Many evangelical (and far too many Reformed) worship services are not only shades different from Johnny Carson’s entrance and monologue. Ministers and their elders are responding to market pressure. One of the great benefits of being a Christian in America is religious liberty. One of its great costs is that we live in a religious marketplace where the trends are set by the mega-churches and smaller local congregations must adapt to the marketplace or die. Just as American politics reflects the hearts and minds of Americans (after all, no one forced Americans to populate Washington DC with the current crop of lawmakers) so too the American evangelical and Reformed churches reflect the hearts and minds of American Christians. There would be no mega-churches if Americans did not desire them.
Jesus never promised us euphoria, however. He promised us free salvation, graciously given. He promised us suffering and possibly martyrdom but that message does not much resonate with a culture addicted to euphoria and opioids. Like any other addiction, a little is never enough. Soon it takes more and more to reach the same state of euphoria. Look in the eyes of a long-term addict and tell me if you see euphoria.
So Reformed Christians and churches face a stark choice between Christ (death to self) and culture (amusing ourselves to death). One is an idol of the heart, as Tim Keller says, the other is the Christian life. The great good news is that Jesus died for euphoria-addicted sinners. He knew what you and I and would become when he obeyed and died. He was raised for our justification and for our salvation. The Spirit is near us and by faith we are united to the risen Christ. If we believe, he is in us and we in him. If so, repentance is at hand. We may turn away from the quest for euphoria right now. We can ask our pastor to leave his therapeutic bag of tricks behind and to become a preacher of law and gospel again.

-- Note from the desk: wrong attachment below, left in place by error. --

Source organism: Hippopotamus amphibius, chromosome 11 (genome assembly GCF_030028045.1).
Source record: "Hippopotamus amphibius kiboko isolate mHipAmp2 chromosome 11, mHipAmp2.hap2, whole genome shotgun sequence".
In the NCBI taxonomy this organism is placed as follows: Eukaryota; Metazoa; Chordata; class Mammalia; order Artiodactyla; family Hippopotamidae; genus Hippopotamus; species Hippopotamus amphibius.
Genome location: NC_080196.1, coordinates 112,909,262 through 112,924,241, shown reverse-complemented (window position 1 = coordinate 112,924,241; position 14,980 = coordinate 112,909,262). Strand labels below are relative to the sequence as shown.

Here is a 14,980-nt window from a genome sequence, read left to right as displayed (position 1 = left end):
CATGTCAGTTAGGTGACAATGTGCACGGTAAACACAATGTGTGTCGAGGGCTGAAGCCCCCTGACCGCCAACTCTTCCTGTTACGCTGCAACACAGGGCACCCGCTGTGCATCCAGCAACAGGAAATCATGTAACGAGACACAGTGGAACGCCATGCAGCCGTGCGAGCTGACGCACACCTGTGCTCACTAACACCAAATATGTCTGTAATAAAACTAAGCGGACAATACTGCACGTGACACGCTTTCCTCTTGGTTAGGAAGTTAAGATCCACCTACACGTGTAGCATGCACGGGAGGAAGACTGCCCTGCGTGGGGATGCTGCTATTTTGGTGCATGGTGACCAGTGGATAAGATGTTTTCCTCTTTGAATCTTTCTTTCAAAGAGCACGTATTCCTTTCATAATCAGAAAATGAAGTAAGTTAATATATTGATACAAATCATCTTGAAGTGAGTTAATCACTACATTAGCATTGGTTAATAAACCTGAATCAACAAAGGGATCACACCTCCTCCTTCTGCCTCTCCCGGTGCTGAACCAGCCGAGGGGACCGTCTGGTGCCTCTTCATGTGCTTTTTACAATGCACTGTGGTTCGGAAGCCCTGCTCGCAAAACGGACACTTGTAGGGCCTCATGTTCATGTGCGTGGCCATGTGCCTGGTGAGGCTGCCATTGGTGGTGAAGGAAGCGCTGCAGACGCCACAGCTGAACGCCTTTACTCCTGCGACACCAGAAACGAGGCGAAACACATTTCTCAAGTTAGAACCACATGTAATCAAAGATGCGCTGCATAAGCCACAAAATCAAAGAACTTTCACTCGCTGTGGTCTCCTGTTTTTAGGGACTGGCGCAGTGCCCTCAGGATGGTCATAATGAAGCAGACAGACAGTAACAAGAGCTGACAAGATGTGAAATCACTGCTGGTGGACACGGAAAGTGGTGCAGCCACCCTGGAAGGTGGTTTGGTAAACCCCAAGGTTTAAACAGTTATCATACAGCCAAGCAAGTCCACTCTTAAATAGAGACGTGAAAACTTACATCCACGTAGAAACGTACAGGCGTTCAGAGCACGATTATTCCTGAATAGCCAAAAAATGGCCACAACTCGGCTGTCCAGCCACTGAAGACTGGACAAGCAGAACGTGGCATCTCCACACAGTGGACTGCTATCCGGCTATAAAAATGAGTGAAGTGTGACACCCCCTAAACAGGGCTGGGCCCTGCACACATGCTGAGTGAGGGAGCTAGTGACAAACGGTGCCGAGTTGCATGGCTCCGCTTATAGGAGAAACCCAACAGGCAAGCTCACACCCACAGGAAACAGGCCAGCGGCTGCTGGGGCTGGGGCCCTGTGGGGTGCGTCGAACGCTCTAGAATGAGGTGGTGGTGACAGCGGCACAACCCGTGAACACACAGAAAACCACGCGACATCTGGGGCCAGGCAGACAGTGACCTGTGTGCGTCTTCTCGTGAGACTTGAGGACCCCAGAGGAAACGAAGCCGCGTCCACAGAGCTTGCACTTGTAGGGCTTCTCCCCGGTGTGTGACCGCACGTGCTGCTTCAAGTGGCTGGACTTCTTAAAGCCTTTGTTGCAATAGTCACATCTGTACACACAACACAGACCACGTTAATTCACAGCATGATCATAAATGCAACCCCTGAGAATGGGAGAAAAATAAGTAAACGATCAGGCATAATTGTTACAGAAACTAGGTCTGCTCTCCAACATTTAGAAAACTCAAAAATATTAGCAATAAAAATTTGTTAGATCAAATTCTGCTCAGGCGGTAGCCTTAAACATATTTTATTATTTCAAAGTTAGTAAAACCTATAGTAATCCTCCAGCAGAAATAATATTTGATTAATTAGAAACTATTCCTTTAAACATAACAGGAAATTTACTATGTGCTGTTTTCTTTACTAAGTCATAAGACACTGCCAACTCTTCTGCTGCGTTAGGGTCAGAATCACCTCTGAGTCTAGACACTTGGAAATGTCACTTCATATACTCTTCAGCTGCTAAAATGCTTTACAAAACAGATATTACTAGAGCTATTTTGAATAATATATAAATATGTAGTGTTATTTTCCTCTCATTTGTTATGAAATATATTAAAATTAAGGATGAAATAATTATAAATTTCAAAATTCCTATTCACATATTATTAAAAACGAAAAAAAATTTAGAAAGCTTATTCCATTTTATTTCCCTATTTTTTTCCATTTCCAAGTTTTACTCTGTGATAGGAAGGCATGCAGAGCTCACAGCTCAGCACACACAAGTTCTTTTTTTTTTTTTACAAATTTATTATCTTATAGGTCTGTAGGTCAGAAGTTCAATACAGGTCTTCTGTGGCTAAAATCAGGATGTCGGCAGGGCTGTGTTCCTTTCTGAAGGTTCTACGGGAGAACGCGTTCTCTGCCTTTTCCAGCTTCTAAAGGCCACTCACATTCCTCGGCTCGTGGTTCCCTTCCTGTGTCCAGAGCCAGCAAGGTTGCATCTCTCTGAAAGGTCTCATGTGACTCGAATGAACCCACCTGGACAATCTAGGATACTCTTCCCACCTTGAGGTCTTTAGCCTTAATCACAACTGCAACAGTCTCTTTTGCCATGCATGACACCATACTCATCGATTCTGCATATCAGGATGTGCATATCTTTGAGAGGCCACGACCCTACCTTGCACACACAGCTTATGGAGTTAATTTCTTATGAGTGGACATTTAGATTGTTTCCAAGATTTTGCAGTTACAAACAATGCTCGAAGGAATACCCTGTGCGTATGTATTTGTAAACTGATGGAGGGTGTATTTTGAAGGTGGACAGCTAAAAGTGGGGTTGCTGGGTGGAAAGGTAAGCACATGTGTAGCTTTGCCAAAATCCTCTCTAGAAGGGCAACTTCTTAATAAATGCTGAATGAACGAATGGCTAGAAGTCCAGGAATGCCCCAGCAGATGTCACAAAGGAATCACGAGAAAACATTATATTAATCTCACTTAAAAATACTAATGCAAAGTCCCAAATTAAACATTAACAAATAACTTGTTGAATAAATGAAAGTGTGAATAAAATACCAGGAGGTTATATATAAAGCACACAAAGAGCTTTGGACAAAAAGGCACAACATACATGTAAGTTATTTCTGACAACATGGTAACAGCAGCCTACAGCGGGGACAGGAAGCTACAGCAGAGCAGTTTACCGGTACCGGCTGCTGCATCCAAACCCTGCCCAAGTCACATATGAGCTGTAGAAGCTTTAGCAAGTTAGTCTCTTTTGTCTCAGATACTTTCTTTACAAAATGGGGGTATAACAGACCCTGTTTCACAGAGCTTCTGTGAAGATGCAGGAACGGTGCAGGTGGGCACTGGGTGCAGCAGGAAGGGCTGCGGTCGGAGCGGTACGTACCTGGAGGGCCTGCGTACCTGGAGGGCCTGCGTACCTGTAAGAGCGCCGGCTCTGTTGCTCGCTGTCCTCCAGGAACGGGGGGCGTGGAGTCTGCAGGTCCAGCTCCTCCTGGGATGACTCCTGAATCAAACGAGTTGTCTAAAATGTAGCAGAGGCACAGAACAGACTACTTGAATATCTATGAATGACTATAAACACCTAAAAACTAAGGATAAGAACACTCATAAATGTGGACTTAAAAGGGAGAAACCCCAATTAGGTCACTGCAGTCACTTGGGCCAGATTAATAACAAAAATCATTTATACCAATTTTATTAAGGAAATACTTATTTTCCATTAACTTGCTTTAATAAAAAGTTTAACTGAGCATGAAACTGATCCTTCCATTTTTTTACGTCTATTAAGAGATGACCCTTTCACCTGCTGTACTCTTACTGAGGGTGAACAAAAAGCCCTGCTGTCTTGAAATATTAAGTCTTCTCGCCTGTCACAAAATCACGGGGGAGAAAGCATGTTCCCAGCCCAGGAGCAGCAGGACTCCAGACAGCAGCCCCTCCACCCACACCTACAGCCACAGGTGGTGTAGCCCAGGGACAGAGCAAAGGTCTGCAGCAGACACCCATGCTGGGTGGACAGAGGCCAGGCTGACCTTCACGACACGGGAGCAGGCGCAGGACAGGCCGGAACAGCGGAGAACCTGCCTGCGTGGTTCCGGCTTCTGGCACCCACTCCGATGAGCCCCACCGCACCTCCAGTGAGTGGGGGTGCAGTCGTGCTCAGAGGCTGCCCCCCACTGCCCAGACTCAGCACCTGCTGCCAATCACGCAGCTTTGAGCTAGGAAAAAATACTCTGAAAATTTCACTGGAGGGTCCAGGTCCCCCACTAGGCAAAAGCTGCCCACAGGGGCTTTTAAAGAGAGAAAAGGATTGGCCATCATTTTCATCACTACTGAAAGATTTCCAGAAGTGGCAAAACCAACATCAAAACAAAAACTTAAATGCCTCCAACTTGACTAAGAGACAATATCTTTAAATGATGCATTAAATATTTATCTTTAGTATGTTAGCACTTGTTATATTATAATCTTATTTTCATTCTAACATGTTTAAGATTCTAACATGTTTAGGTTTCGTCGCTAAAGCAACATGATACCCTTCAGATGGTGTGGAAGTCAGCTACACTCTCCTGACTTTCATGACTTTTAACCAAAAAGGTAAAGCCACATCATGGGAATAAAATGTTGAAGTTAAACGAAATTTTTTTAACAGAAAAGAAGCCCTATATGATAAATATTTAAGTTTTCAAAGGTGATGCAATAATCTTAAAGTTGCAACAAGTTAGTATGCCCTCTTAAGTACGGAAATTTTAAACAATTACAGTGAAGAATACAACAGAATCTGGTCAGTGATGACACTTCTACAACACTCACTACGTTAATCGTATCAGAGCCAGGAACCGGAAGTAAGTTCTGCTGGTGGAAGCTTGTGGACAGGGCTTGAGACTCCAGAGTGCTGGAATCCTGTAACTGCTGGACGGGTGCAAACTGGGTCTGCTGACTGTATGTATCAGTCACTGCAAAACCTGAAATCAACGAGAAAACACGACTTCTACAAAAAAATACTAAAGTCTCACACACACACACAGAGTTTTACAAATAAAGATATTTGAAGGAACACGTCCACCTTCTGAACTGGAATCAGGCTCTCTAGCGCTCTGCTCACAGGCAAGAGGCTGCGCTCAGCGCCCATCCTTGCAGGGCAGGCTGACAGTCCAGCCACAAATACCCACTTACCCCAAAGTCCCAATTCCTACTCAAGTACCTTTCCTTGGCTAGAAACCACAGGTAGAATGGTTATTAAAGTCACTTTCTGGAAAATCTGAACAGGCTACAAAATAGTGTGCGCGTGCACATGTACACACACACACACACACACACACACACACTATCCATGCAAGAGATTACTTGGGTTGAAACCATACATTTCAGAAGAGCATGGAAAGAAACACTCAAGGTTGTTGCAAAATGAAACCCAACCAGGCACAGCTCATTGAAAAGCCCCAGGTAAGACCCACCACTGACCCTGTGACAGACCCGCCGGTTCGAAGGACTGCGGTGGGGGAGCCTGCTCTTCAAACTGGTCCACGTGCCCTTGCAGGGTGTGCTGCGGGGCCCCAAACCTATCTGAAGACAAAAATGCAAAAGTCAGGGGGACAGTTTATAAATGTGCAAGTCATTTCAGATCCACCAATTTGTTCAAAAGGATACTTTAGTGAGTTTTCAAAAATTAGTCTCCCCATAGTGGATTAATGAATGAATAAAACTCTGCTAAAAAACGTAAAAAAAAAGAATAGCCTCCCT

“Life, liberty, and the pursuit of happiness” are wonderful civil liberties before the magistrate but they are not the charter of the Kingdom of God. God’s holy law and his holy gospel are our charter. The gospel, the sacraments, and discipline are the keys to his kingdom and they have little to do with euphoria and everything to do with blessedness.
Really good stuff. Thank you for pointing us to Christ.
Sometimes I sense I am in a happiness trap at my church. My pastor is on this wave on his expositions on Philippians. He has been recommending Randy Alcorn’s books, like “60 Days of Happiness: Discover God’s Promise of Relentless Joy.” Your post truly resonated with me.
I often think we miss happiness because we are not searching for meaning in our lives. I am not convinced “relentless joy” is promised to us in Scripture this side of the eschaton. Would love to hear more from you on this.